Jim Obergefell was the named plaintiff in Obergefell v. Hodges, the landmark Supreme Court marriage equality case. Jim and his husband John, who died of ALS in 2013, sued Ohio to have their Maryland marriage listed on John’s impending death certificate, leading to the Supreme Court and nationwide marriage equality in June, 2015. Jim is now an LGBTQ activist, speaker with APA Agency, and coauthor of Love Wins with Debbie Cenziper (William Morrow).
2 p.m. to 2:45 p.m.
State Capitol, House Chamber
3 p.m. to 3:45 p.m.
Barnes & Noble Bookselling Tent
Love Wins: The Lovers and Lawyers Who Fought the Landmark Case for Marriage Equality
The fascinating and very moving story of the lovers, lawyers, judges and activists behind the groundbreaking Supreme Court case that led to one of the most important, national civil rights victories in decades—the legalization of same-sex marriage.
In June 2015, the Supreme Court made same-sex marriage the law in all fifty states in a decision as groundbreaking as Roe v Wade and Brown v Board of Education. Through insider accounts and access to key players, this definitive account reveals the dramatic and previously unreported events behind Obergefell v Hodges and the lives at its center. This is aS story of law and love—and a promise made to a dying man who wanted to know how he would be remembered.
Twenty years ago, Jim Obergefell and John Arthur fell in love in Cincinnati, Ohio, a place where gays were routinely picked up by police and fired from their jobs. In 2013, the Supreme Court ruled that the federal government had to provide married gay couples all the benefits offered to straight couples. Jim and John—who was dying from ALS—flew to Maryland, where same-sex marriage was legal. But back home, Ohio refused to recognize their union, or even list Jim's name on John's death certificate. Then they met Al Gerhardstein, a courageous attorney who had spent nearly three decades advocating for civil rights and who now saw an opening for the cause that few others had before him.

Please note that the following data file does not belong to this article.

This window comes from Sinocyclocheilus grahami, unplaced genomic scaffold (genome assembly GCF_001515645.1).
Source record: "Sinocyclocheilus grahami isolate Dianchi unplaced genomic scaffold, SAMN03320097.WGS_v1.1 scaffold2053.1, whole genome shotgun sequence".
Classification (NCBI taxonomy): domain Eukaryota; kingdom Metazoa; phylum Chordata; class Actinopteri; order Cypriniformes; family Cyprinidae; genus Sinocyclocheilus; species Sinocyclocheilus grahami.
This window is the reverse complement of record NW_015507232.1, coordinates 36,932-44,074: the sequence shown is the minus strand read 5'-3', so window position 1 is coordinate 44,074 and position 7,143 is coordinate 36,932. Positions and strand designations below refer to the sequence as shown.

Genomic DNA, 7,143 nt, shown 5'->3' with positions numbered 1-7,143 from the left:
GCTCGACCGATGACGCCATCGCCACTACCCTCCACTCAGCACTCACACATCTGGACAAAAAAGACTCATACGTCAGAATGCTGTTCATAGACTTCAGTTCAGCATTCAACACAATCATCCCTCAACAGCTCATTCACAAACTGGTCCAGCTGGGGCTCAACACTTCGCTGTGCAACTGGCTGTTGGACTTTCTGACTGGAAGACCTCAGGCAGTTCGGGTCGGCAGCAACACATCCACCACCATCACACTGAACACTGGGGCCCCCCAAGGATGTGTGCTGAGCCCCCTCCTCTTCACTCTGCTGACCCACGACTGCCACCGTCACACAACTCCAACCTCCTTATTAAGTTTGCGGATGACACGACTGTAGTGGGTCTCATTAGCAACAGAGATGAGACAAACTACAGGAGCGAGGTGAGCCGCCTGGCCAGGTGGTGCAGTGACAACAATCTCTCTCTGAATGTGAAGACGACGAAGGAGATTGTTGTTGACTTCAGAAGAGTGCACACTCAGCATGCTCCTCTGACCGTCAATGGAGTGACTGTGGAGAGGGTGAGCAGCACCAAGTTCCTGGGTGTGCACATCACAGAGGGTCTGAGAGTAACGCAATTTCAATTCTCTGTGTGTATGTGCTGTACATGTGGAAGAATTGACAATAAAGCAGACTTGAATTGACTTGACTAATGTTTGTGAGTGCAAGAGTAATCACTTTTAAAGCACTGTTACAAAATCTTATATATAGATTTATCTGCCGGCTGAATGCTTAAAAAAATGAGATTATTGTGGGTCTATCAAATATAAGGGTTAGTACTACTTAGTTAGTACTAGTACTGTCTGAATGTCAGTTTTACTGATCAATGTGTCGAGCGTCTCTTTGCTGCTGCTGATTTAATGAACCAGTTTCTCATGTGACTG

This forceful and deeply affecting narrative—Part Erin Brockovich, part Milk, part Still Alice—chronicles how this grieving man and his lawyer, against overwhelming odds, introduced the most important gay rights case in U.S. history. It is an urgent and unforgettable account that will inspire readers for many years to come.
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